Immunohistochemical diagnosis of infectious diseases
In general, diagnosis of infectious diseases depends on microbiological, parasitological, virological and molecularbiological methods. Material for these investigations derives directly from the animal (e.g. swabs, faeces, organ samples). Furthermore, infectious agents may be identified during pathological investigations in formalinfixed paraffin embedded material (virus inclusion bodies, bacteria, fungi). They can be detected by special staining methods in the slides ( e.g. PAS-reaction, silver stains, giemsa). Additionally, immunohistochemical methods are used to identify infectious agents within the tissue.
Immunohistochemistry uses specific antibodies to detect the antigen (virus, tumour marker) in the tissue and to label this binding site by brown staining reaction. Immunohistochemical methods can be applied subsequently to the histological investigations on the submitted material. This is of special interest in material submitted from dead animals where danger of infection for other animals is suspected (e.g. Parvovirus, FIP). Immunohistochemical methods for detection of some important infectious agents in dogs and cats are available in our laboratory.
Feline Infectious Peritonitis (FIP)
FIP is induced by a coronavirus, mostly affecting young or older immunodeficient cats. Two different types of the disease can be distinguished: The humid type of FIP disease appears if the animal develops humoral immunoreaction only. It is characterized by amber fluid in abdomen or thorax which is positive in Rivalta testing. Serologically a hypergamma-globulinaemia is seen. The granulomatous type of FIP disease is seen in cats who develop humoral and cellular immunoreaction. This type is characterized by perivascular white granulomas on the serosa of the gut and within the kidneys. Typically, pyogranulomatous lymphadenitis of the mesenterial lymphnodes can be found which is often misinterpreted as a lymphoma.
Perivascular granulomas in the kidney of a cat with FIP
granulomatous lymphadenitis in a cat with FIP
FIP-virus antigen is detected immunohistochemically within the center of the lesions - thus other infectious diseases can be excluded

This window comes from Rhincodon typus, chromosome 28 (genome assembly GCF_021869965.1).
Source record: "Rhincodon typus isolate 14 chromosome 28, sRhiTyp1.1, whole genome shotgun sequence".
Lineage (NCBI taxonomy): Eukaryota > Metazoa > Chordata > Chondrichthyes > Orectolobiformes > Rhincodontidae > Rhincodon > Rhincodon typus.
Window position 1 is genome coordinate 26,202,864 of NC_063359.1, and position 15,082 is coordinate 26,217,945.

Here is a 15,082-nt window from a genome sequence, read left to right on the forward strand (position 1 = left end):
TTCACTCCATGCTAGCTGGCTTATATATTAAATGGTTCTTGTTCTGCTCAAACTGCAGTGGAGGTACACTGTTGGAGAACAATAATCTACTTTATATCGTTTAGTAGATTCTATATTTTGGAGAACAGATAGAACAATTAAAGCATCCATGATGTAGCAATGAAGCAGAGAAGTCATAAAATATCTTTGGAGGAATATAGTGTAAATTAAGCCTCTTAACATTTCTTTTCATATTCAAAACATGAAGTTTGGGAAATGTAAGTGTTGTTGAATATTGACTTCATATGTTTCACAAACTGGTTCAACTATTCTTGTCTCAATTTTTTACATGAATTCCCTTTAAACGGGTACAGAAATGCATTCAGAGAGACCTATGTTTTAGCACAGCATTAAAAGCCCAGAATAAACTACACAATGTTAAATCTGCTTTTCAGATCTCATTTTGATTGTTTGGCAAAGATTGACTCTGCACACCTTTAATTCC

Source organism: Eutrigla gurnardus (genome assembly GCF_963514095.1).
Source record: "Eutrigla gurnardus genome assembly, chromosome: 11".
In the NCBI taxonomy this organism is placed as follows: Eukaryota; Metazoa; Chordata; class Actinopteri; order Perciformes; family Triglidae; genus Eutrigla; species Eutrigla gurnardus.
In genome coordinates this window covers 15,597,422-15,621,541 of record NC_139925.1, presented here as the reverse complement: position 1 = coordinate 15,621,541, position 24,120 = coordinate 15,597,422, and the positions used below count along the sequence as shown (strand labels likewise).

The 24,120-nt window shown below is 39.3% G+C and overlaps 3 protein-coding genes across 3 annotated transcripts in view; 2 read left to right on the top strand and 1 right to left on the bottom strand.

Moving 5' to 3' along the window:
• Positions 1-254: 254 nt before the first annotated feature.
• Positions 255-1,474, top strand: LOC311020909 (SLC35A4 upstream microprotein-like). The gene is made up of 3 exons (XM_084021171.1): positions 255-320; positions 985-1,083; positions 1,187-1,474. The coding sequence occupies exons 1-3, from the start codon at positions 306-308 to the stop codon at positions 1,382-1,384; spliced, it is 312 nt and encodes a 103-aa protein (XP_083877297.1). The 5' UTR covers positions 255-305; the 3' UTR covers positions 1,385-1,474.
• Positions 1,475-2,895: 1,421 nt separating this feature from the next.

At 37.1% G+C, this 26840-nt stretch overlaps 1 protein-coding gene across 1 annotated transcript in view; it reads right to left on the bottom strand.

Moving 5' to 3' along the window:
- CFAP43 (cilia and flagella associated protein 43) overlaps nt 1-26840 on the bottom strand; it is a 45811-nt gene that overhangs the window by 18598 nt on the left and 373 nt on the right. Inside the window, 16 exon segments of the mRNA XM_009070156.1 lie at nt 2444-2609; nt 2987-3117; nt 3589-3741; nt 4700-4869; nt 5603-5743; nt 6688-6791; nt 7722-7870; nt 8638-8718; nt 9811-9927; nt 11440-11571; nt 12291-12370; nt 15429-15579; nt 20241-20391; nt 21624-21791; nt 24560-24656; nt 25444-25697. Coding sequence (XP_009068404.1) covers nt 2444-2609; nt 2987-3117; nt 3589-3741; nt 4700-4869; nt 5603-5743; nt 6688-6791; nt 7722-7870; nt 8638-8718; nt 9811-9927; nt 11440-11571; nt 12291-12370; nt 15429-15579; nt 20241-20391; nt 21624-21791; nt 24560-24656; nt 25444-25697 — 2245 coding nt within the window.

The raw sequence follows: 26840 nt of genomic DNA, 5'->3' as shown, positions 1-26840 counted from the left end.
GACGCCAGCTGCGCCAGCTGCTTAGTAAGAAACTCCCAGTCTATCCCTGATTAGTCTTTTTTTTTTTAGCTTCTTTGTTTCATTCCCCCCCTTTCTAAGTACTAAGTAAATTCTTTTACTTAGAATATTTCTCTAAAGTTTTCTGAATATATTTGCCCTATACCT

Feline Herpesvirus type 1 may lead to systemic or respiratory diseases. Commonly young cats or older animals suffering from immunodeficiency are affected. Persistent infection and recurrent virus excretion may occur. In the lungs an acute necrotizing – purulent bronchopneumonia is seen, probably leading to death. The virus can be identified by PCR or by immunohistochemical methods in the tissue.
FIP-virus antigen is detected immunohistochemically within the center of the lesions - thus other infectious diseases can be excluded.
Feline Leukaemia Virus (FeLV)
Feline Leukaemia Virus is a retrovirus type C, commonly leading to immunodeficiency, anaemia, hepatic lipidosis and enteritis. Neoplasms (lymphoma, sarcoma due to FeSV) develop in only about 30% of the cases. Lymphoma of the thymus is induced by FeLV in most cases, but intestinal and renal lymphomas are rarely caused by FeLV. Vaccination against FeLV has changed the epidemiological data in Germany markedly and the disease is less common today. In numerous cases the diagnosis is made serologically. However, the virus may be detected immunohistochemically within tissue samples.
Feline Panleukopenia / Canine Parvovirus
Two different parvoviruses are the cause of feline panleukaemia and canine parvovirus enteritis. In most cases young animals or those with an incomplete vaccination status are affected. The virus affects lymphatic tissues (bone marrow, spleen, lymph nodes) and epithelia of the gastro-intestinal tract. Clinical symptoms of vomiting and diarrhoea may complicated by bacterial infections. In faeces the diagnosis may be done by commercially available quick-tests.
Grossly a smooth mucosa with villus atrophy and edema of the intestinal wall as well as watery ingesta are typical findings in canine parvirus disease.
Histologically marked depletion of lymph nodes and spleen as well as panmyelophthisis of the bone marrow are seen.
Typical findings in the gut are atrophy of the villi, dilated krypts with intraluminal desquamated epithelia and regenerative hyperplasia in other krypts.
Immunohistochemically parvovirus antigen is identified within the affected epithelia in dogs and cats.
Toxoplasmosis is a zoonotic parasitic disease which may affect various species. In immunodeficient individuals a systemic infection of brain, lungs, liver and spleen may occur. In clinically suspected cases serological diagnosis is possible.
Immunohistochemically the cysts and trophozoites of toxoplasma can be identified within the tissue.
Immunochistochemistry is a very specific method to detect infectious agents within the formalin fixed tissue. Histological investigation has to be performed previously in any case.